“Probably the simplest thing people can do is reprioritize,” Hill says. “Sometimes just doing a simple assessment for your family of what is absolutely necessary, and what we can do without, can help.”
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The licensed clinical social worker says he recognizes that many individuals are juggling work and family commitments, which can feel overwhelming at times. Those busy days, in turn, sometimes lead to paying more for quick convenient foods, or taking extra trips in the car than is necessary, resulting in more fuel expenses.
“Many people, understandably because of their demanding time challenges, do things that are easiest and most convenient in the moment, but may not be the best decision financially,” Hill said.
Finding the time to better organize and economize, he says, can be one of the first steps to reducing financial stress.
“People get overwhelmed when they feel out of control, and in a lot of ways they are, so the act of committing to a schedule and a budget can lessen a person’s anxiety and stress,” said Hill.
Dr. Errin Weisman, a local physician, life coach and podcaster agrees, noting that while many things are out of an individual’s control — the stock market, mortgage rates, or inflation — they need to harness what is within their power.
“When we hit another economic downturn, which isn’t unusual, it’s just a recalibration of the market, and who knows how low it will go? Even with our jobs, we can’t always control how many hours we work or whether or not we get a bonus.
“Managing your stress about money is asking yourself what you can control,” she said.
Like Hill, Weisman says it’s important for people to “get real with the numbers,” looking at exactly how much is coming in and how much is going out, as opposed to estimating.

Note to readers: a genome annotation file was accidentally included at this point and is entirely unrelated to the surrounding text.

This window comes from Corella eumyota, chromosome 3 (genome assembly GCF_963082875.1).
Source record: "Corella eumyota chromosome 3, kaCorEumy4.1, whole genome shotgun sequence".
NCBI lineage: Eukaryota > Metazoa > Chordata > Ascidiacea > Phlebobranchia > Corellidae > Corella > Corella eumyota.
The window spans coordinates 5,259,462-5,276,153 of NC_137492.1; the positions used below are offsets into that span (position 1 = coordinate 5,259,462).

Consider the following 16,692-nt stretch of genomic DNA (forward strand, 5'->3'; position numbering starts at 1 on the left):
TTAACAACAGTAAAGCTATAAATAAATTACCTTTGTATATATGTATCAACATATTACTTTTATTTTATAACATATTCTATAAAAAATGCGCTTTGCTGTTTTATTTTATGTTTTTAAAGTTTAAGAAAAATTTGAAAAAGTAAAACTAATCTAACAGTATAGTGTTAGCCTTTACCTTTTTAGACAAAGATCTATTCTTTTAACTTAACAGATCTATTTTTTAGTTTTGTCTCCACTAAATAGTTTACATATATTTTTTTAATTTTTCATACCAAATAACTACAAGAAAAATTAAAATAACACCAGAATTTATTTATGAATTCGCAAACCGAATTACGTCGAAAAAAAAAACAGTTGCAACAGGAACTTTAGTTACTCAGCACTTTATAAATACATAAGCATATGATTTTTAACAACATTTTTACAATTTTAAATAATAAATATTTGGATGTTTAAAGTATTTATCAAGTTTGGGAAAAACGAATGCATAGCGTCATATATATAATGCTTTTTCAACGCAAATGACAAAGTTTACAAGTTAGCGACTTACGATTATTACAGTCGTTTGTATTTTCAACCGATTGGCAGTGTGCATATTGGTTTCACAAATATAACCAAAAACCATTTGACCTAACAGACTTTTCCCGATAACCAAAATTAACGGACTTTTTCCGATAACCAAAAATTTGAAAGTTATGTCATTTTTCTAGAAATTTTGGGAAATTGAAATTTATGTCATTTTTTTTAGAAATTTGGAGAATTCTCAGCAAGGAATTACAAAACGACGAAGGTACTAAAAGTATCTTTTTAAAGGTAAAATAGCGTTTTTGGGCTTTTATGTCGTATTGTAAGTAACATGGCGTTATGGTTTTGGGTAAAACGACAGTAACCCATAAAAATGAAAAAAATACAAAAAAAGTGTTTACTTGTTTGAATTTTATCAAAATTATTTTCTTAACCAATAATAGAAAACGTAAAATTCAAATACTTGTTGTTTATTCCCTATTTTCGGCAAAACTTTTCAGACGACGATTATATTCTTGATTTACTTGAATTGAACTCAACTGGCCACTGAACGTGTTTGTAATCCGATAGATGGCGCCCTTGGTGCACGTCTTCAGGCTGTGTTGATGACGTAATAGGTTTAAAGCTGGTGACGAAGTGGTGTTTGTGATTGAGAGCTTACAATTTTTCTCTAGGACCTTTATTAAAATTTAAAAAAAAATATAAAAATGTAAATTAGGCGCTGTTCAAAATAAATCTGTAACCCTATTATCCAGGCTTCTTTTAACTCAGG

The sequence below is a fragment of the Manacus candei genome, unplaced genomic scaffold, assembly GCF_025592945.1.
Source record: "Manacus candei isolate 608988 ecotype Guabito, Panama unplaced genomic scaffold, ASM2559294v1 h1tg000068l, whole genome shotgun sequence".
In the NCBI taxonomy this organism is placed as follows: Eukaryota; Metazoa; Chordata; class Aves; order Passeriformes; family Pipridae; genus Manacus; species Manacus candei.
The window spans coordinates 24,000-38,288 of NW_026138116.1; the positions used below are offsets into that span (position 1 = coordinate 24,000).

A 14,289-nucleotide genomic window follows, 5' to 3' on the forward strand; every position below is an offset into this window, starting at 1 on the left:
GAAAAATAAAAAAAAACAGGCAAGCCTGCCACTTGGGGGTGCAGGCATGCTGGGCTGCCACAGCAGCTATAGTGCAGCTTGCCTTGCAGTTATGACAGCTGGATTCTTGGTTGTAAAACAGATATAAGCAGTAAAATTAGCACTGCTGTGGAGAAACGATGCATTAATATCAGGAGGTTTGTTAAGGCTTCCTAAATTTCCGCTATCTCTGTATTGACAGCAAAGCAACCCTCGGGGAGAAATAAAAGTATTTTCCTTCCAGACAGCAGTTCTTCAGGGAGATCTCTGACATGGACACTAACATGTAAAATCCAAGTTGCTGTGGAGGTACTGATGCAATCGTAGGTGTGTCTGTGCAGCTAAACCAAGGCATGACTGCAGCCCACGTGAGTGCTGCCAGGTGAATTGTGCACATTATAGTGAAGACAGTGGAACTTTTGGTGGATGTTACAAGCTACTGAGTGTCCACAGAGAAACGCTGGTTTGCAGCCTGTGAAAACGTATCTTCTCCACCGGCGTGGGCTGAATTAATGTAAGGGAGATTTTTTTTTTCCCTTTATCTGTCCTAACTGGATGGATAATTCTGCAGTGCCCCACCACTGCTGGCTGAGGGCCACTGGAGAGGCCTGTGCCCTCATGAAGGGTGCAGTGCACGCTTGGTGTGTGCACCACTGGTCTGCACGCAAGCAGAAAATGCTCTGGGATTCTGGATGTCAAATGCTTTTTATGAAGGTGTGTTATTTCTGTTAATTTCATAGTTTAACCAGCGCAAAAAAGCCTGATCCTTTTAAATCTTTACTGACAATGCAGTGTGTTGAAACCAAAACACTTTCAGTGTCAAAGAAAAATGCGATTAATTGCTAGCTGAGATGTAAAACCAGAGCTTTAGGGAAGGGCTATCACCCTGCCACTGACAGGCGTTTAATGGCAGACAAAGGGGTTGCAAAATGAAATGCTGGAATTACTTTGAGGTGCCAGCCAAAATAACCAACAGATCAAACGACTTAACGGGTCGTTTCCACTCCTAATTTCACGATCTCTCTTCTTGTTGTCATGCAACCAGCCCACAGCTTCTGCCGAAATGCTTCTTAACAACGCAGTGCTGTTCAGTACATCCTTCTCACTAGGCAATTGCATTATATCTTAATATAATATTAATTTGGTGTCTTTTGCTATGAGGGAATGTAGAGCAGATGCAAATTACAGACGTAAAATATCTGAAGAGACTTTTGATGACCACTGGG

But this task, she says, should be done without judgement.
“Just look at the facts, without judging what you ‘should’ve’ done,” Weisman said.
With numbers laid out in front of us, she says we can begin differentiating between our needs, wants, and all the extras.
Basic needs must obviously be met first, but Weisman says it’s important for people to allow themselves some of the “wants” as well, which is important for mental health.
“Do I need housekeepers? No, but it’s what I want to do, which frees up extra space in my life to do other things,” she said. “Once you’ve taken a look at the facts, you can see where there is an imbalance in your life.”
The doctor and life coach says much of the anxiety surrounding money, for many people, is less about a dire situation and more about the narrative they’re telling themselves — one that has been culturally engrained.
“What are the stories you’re telling yourself about money, even in the good times? Probably that you have to work harder to get ahead, that you have to save money or you’re irresponsible,” Weisman said. “We all have under-the-surface programming when it comes to money.”
Too, she argues, for many people, the current economy isn’t having much of an impact on them when looking at the real numbers, yet their anxieties are still incredibly heightened.
“It’s more the hustle and bustle around it that’s affecting them,” Weisman said, noting that it’s primarily gas and grocery prices hitting the wallets of the individual and that, to a large extent, people can control with minor adjustments.
“Really,” she says, “just take a step back and take a breath.”